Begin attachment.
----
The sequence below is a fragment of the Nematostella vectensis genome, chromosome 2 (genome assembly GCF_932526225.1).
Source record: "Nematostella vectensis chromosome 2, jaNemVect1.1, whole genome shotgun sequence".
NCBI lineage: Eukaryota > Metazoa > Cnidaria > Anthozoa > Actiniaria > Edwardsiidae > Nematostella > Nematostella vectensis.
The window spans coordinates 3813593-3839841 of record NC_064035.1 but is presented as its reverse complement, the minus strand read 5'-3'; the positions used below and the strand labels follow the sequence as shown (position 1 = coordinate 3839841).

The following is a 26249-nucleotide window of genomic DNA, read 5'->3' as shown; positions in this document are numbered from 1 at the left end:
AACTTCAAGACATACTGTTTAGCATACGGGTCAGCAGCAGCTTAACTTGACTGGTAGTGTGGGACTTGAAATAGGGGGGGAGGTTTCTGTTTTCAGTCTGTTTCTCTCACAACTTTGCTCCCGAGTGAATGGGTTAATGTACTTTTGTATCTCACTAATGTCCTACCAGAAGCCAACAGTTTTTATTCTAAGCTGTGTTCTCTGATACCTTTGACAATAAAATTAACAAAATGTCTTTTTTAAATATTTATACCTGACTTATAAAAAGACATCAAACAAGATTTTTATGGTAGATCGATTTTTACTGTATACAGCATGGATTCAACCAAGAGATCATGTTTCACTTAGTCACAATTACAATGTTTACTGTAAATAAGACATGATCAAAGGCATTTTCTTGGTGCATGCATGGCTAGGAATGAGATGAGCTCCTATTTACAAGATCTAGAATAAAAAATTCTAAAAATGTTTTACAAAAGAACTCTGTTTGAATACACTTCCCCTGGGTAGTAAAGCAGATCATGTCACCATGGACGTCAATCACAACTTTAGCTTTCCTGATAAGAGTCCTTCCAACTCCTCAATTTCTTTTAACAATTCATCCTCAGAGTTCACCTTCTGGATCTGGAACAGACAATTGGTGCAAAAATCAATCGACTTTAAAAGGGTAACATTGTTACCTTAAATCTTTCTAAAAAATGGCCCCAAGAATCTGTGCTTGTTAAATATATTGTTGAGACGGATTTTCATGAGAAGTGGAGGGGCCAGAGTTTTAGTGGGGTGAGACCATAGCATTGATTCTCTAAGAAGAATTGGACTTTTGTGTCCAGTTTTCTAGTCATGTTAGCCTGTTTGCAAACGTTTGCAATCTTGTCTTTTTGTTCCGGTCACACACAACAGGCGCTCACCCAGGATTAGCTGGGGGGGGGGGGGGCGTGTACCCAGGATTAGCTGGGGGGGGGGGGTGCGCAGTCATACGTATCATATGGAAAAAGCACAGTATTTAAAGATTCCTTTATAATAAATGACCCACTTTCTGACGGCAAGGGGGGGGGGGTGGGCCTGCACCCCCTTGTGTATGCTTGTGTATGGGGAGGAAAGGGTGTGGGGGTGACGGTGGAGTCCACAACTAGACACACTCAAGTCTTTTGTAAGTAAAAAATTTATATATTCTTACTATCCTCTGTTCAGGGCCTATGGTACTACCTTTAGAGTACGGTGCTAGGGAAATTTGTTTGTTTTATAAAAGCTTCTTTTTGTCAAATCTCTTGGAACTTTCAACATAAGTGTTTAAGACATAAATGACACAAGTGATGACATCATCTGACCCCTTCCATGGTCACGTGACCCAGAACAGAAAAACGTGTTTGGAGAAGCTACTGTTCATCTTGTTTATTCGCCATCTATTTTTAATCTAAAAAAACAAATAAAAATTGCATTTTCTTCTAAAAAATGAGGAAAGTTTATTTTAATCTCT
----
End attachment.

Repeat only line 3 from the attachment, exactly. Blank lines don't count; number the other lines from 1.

NCBI lineage: Eukaryota > Metazoa > Cnidaria > Anthozoa > Actiniaria > Edwardsiidae > Nematostella > Nematostella vectensis.